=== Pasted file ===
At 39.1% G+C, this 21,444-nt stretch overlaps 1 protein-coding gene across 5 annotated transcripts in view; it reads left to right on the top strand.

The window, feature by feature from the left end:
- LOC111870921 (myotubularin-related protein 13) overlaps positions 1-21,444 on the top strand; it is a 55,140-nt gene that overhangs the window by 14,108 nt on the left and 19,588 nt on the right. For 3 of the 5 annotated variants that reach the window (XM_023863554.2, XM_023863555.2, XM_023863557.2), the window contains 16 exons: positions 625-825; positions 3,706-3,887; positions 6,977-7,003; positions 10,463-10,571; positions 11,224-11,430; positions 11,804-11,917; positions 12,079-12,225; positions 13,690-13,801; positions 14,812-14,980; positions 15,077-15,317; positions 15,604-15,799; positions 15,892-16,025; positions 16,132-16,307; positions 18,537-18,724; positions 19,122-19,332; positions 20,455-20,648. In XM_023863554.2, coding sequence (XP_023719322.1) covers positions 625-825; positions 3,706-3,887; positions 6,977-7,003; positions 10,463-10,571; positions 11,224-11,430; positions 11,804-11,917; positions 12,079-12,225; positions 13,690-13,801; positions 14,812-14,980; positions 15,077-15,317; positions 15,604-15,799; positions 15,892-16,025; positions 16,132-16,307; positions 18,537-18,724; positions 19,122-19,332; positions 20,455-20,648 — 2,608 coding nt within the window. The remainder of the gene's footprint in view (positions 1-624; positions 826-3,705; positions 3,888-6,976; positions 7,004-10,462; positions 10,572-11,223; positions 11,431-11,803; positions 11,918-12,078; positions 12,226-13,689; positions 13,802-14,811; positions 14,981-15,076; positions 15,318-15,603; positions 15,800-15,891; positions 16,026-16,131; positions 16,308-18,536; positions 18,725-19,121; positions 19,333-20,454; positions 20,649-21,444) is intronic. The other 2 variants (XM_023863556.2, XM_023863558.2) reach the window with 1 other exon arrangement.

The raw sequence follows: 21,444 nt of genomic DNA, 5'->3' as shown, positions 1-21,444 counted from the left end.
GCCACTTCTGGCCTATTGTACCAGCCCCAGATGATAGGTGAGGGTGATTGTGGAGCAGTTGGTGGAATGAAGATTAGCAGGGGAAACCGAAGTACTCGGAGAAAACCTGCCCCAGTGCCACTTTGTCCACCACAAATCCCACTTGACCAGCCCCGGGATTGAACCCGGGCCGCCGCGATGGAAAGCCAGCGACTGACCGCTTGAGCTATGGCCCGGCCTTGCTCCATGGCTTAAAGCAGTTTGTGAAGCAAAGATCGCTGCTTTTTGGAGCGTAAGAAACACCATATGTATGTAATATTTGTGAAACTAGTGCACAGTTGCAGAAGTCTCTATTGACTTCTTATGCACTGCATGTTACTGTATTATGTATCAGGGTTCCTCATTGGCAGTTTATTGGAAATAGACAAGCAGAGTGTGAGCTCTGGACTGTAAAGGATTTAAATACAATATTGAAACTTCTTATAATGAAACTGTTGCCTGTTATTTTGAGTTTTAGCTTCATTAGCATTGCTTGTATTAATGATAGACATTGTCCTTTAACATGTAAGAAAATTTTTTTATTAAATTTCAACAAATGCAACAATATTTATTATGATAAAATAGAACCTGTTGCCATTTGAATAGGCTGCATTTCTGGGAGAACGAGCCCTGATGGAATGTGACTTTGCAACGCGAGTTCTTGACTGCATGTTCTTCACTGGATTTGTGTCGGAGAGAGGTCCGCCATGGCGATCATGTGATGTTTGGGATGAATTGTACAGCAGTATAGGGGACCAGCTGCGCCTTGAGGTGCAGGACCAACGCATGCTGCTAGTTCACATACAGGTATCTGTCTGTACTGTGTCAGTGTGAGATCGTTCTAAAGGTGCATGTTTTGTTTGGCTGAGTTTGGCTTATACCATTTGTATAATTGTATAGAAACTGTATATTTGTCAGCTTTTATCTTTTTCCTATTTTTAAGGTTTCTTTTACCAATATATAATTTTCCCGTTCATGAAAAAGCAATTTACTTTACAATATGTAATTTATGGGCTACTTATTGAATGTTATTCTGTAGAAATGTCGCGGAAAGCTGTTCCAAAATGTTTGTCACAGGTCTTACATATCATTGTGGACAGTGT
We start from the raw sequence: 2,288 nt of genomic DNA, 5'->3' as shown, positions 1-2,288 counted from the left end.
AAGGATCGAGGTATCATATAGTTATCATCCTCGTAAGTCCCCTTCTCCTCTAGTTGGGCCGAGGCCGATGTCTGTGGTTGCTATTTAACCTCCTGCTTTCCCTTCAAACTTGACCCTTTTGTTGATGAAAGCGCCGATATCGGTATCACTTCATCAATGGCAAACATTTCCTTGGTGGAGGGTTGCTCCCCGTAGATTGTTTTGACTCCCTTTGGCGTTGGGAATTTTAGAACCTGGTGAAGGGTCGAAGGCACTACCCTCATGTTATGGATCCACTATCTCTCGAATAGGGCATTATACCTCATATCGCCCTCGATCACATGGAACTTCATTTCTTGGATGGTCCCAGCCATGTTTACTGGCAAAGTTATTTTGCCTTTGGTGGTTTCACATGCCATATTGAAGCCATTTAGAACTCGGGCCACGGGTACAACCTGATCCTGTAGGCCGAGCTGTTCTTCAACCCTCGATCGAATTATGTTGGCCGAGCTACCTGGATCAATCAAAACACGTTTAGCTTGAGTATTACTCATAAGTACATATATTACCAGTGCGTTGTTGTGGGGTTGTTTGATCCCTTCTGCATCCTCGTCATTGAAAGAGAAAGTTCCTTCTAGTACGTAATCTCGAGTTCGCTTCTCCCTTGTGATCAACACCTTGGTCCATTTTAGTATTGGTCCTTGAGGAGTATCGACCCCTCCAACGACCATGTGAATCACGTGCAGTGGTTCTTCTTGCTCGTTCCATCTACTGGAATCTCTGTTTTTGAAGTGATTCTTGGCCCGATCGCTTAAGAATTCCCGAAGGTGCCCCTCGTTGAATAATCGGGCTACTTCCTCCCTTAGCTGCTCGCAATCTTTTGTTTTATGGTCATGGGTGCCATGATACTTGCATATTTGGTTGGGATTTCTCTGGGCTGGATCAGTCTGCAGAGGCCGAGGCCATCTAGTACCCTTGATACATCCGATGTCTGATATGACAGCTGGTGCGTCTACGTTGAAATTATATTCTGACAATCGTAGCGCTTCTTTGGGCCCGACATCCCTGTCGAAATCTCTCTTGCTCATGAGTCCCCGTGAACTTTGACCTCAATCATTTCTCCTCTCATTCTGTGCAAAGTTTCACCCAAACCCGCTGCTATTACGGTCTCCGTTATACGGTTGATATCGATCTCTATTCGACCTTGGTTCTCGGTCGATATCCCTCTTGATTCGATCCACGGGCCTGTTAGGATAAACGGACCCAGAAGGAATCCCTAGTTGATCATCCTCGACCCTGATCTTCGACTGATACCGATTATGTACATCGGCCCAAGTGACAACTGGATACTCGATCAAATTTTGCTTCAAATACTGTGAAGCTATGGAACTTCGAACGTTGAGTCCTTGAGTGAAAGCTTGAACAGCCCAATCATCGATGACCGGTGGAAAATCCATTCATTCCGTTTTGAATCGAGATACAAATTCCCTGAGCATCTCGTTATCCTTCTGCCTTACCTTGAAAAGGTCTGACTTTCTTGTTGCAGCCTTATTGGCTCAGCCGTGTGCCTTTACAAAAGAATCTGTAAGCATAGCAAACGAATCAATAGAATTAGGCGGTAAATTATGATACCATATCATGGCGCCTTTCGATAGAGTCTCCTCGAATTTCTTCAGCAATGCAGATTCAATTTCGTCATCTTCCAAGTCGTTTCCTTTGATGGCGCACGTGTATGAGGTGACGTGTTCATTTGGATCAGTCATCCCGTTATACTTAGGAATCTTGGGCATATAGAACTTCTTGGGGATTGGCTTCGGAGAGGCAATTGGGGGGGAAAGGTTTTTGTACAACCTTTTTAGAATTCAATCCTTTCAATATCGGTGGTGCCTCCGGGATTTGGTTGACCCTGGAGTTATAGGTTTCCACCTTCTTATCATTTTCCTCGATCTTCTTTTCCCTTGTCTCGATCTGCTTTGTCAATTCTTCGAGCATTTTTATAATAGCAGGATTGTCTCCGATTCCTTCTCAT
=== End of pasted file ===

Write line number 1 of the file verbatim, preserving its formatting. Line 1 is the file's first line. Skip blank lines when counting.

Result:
At 39.1% G+C, this 21,444-nt stretch overlaps 1 protein-coding gene across 5 annotated transcripts in view; it reads left to right on the top strand.